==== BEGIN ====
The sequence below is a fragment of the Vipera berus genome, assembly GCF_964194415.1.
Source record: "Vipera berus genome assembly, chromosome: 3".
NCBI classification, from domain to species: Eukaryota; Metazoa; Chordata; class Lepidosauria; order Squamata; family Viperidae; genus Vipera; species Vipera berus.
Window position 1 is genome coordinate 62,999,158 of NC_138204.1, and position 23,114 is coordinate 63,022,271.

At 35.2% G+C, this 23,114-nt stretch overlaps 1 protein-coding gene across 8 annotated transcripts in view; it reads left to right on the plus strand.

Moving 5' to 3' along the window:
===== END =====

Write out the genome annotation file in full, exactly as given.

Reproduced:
The sequence below is a fragment of the Vipera berus genome, assembly GCF_964194415.1.
Source record: "Vipera berus genome assembly, chromosome: 3".
NCBI classification, from domain to species: Eukaryota; Metazoa; Chordata; class Lepidosauria; order Squamata; family Viperidae; genus Vipera; species Vipera berus.
Window position 1 is genome coordinate 62,999,158 of NC_138204.1, and position 23,114 is coordinate 63,022,271.

At 35.2% G+C, this 23,114-nt stretch overlaps 1 protein-coding gene across 8 annotated transcripts in view; it reads left to right on the plus strand.

Moving 5' to 3' along the window: